UK to fight European embargo on GM corn

Britain will try to break a five-year Europe-wide moratorium on new GM foods tomorrow by attempting to give the go-ahead for a modified sweetcorn to be put on sale to shoppers. But The Independent on Sunday can reveal that an official report shows the corn has not been properly tested for safety.

The move to approve the sweetcorn - developed by the biotech firm Syngenta and incorporating an insecticide - will be made by a European Union committee. The Food Standards Agency, which represents Britain on the committee, is pushing for it to be given the green light, against the wishes of environment and agriculture ministers.

No new GM foods have been approved for consumers anywhere in the EU since 1998, when a moratorium was imposed. But the Bush administration has campaigned against the halt, and the approval of the sweetcorn - codenamed Bt11 - is seen as a "symbolic gesture" to appease the United States.

Ministers are reluctant to give the go-ahead at a time when they have promised to consider the results of the Government's own consultation of the public this summer before taking action: the consultation showed that only 8 per cent of Britons would gladly eat GM food. But the FSA - which has been widely criticised for being pro-GM and anti-organic produce - is defying them, taking the view that it can see no reason not to approve the modified food.

The agency's position, however, is exploded by the report, which concludes that safety testing of GM foods - including the sweetcorn - has been sporadic, non-existent, or based on assumptions that cannot be verified. The report - Toxikologie und Allergologie von GVO-Produkten - is the result of a study "to investigate the practice of safety evaluation" carried out by the Austrian government, and is relevant to Britain because the tests and approval process are carried out on an EU-wide basis. The study focused on 11 applications covering maize, beet, potato, oilseed rape, cotton and carnations, as well as the Bt11 sweetcorn.

It says that tests for toxicity of GM products are "carried out rather sporadically". Not one of the applications made by biotech firms for approval of the proposed foods and plants provided information on the toxicity of the whole product, and most of such tests as had been carried out "cannot be verified or reviewed". It goes on: "GM products are very often declared as being safe just by assumption-based reasoning" but adds that "these assumptions are sometimes not easily, or not at all, verifiable". Meanwhile systematic "risk-assessment procedures" for the applications are "lacking".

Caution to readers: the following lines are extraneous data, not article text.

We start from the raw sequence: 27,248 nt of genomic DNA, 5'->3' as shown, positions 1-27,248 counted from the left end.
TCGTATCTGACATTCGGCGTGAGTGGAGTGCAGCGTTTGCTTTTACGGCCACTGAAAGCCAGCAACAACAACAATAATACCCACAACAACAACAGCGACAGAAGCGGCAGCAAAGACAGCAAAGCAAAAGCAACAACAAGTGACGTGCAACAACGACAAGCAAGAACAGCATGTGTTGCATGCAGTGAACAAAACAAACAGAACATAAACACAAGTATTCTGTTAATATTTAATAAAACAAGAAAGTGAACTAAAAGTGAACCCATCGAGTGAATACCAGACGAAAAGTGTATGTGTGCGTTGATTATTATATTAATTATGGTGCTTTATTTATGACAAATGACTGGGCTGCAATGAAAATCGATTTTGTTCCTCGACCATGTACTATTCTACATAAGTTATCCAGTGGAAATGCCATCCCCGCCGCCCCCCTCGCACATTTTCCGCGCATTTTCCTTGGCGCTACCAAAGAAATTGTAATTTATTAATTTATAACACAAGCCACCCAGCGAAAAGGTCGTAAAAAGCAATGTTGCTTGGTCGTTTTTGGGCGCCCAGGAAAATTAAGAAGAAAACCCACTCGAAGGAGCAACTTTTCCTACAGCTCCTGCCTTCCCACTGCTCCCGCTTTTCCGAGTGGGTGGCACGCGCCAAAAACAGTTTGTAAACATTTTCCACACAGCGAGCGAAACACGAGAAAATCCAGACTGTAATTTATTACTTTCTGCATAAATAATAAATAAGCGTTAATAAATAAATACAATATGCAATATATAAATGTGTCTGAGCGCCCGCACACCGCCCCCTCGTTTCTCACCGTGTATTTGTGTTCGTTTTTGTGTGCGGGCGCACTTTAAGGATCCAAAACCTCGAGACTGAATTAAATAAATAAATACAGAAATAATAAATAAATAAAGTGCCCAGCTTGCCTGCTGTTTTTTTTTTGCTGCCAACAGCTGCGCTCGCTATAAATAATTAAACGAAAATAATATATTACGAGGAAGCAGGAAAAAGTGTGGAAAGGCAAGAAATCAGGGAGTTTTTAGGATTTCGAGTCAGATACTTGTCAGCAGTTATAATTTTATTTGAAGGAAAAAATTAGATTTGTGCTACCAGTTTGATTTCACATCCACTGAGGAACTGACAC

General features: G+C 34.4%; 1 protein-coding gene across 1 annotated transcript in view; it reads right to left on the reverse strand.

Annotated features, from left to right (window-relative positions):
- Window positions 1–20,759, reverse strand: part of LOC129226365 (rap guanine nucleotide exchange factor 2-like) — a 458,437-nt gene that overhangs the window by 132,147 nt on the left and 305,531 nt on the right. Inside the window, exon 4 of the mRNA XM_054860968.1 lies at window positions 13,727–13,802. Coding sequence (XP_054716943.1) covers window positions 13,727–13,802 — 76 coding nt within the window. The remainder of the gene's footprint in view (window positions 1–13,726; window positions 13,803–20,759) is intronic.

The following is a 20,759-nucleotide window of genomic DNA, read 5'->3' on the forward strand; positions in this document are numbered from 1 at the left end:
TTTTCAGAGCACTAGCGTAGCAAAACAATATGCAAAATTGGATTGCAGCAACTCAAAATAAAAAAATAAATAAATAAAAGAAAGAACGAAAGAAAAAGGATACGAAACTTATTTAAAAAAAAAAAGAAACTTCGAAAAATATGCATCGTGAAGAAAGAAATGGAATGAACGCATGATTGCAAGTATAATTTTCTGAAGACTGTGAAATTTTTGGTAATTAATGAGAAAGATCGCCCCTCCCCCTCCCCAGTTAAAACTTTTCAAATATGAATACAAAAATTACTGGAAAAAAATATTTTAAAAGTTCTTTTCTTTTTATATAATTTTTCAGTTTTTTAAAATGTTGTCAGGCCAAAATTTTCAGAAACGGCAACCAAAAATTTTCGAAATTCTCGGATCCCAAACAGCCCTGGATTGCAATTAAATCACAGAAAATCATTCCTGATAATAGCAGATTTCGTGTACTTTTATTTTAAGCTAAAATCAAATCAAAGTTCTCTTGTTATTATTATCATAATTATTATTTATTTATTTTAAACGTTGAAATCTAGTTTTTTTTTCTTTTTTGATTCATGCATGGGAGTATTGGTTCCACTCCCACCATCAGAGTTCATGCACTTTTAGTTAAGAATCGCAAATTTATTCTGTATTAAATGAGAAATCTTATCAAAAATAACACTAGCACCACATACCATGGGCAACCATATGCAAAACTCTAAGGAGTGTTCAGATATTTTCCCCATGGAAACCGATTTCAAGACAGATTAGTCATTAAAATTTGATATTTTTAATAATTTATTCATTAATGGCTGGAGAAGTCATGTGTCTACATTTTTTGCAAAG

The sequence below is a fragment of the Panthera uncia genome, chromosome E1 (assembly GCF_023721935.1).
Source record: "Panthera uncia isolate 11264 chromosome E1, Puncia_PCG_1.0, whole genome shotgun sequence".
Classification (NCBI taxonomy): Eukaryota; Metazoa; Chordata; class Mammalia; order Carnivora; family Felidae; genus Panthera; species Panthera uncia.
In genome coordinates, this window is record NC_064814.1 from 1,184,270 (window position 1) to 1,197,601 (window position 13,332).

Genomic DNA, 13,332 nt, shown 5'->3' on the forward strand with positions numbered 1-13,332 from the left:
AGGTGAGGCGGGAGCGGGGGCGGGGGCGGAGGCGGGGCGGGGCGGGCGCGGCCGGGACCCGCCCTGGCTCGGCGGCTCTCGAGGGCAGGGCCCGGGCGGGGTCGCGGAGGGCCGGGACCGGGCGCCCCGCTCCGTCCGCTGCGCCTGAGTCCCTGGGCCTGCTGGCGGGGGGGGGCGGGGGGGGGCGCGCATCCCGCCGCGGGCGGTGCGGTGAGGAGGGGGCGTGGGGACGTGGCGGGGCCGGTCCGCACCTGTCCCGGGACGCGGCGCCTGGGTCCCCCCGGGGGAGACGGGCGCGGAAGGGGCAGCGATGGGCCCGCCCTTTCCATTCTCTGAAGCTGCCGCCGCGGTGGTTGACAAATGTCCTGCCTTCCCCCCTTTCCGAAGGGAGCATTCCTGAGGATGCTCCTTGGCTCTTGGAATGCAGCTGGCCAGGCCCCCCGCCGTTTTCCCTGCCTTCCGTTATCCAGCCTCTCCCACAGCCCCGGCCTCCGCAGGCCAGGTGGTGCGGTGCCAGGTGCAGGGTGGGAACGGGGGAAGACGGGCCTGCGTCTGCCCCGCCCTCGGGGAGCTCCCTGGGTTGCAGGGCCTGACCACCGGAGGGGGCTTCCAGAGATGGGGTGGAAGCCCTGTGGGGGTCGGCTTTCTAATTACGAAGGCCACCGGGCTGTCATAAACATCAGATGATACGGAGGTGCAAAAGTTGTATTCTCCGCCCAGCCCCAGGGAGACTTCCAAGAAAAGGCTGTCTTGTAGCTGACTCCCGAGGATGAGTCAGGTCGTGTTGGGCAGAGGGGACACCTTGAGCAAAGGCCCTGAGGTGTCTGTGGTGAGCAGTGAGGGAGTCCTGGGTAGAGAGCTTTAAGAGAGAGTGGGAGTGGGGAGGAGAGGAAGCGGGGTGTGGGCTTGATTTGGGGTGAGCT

Checking for "potentially allergic properties" of the products, one of the main concerns surrounding GM foods, is even more deficient. Here, the report reveals "no direct testing ... was carried out". Such indirect evidence as was assembled was "insufficient", and some of the scientific references provided to "confirm the safety of the products ... are cited wrongly, or are outdated, or are even suspected to be selectively quoted".

In the absence of proper testing, biotech companies have traditionally relied merely on asserting that GM foods are "substantially equivalent" to their non-GM counterparts, and regulatory authorities have waved them through on that basis.

But the Austrian government report shows that the applications - including the one for the sweetcorn to be considered tomorrow - fail even this undemanding requirement. It says that the concept is used "to argue for the safety" of every GM product it considered, but added: "The parameters chosen ... are not comprehensive enough to justify substantial equivalence and/or to detect probable unintended secondary effects."

Pete Riley, of Friends of the Earth, said last night: "The report clearly shows that safety testing is a sham. Yet the Food Standards Agency is over-ruling ministers by planning to give this new GM food the go-ahead.

"The agency was set up on the basis of putting the consumer first and should respect the clearly expressed view of the British people rather than flouting them in favour of its own prejudices." The FSA declined to comment.

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